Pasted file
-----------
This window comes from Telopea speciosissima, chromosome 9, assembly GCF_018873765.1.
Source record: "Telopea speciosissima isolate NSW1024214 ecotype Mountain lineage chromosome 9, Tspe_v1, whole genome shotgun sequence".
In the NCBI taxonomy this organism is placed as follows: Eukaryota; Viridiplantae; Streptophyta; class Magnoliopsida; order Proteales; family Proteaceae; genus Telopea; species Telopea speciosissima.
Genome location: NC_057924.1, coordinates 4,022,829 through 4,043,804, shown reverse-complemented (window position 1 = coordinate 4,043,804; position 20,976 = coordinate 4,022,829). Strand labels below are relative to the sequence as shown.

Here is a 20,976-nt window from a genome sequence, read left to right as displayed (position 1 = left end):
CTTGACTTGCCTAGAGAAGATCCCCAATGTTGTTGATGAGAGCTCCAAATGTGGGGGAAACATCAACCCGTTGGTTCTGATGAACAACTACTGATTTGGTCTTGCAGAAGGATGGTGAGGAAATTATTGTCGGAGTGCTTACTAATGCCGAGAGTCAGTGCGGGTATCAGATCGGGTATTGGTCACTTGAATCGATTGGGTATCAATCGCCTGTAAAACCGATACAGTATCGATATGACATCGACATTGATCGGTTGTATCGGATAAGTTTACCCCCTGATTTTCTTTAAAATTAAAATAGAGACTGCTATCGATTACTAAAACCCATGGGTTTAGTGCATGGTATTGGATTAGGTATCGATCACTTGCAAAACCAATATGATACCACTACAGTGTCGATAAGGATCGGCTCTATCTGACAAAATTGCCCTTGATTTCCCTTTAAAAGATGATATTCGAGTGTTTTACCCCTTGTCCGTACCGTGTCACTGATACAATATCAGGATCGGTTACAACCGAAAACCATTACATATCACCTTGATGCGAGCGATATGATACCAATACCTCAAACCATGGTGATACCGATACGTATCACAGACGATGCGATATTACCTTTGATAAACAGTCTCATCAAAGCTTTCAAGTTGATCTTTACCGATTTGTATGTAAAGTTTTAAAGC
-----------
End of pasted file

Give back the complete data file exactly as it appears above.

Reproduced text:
This window comes from Telopea speciosissima, chromosome 9, assembly GCF_018873765.1.
Source record: "Telopea speciosissima isolate NSW1024214 ecotype Mountain lineage chromosome 9, Tspe_v1, whole genome shotgun sequence".
In the NCBI taxonomy this organism is placed as follows: Eukaryota; Viridiplantae; Streptophyta; class Magnoliopsida; order Proteales; family Proteaceae; genus Telopea; species Telopea speciosissima.
Genome location: NC_057924.1, coordinates 4,022,829 through 4,043,804, shown reverse-complemented (window position 1 = coordinate 4,043,804; position 20,976 = coordinate 4,022,829). Strand labels below are relative to the sequence as shown.

Here is a 20,976-nt window from a genome sequence, read left to right as displayed (position 1 = left end):
CTTGACTTGCCTAGAGAAGATCCCCAATGTTGTTGATGAGAGCTCCAAATGTGGGGGAAACATCAACCCGTTGGTTCTGATGAACAACTACTGATTTGGTCTTGCAGAAGGATGGTGAGGAAATTATTGTCGGAGTGCTTACTAATGCCGAGAGTCAGTGCGGGTATCAGATCGGGTATTGGTCACTTGAATCGATTGGGTATCAATCGCCTGTAAAACCGATACAGTATCGATATGACATCGACATTGATCGGTTGTATCGGATAAGTTTACCCCCTGATTTTCTTTAAAATTAAAATAGAGACTGCTATCGATTACTAAAACCCATGGGTTTAGTGCATGGTATTGGATTAGGTATCGATCACTTGCAAAACCAATATGATACCACTACAGTGTCGATAAGGATCGGCTCTATCTGACAAAATTGCCCTTGATTTCCCTTTAAAAGATGATATTCGAGTGTTTTACCCCTTGTCCGTACCGTGTCACTGATACAATATCAGGATCGGTTACAACCGAAAACCATTACATATCACCTTGATGCGAGCGATATGATACCAATACCTCAAACCATGGTGATACCGATACGTATCACAGACGATGCGATATTACCTTTGATAAACAGTCTCATCAAAGCTTTCAAGTTGATCTTTACCGATTTGTATGTAAAGTTTTAAAGC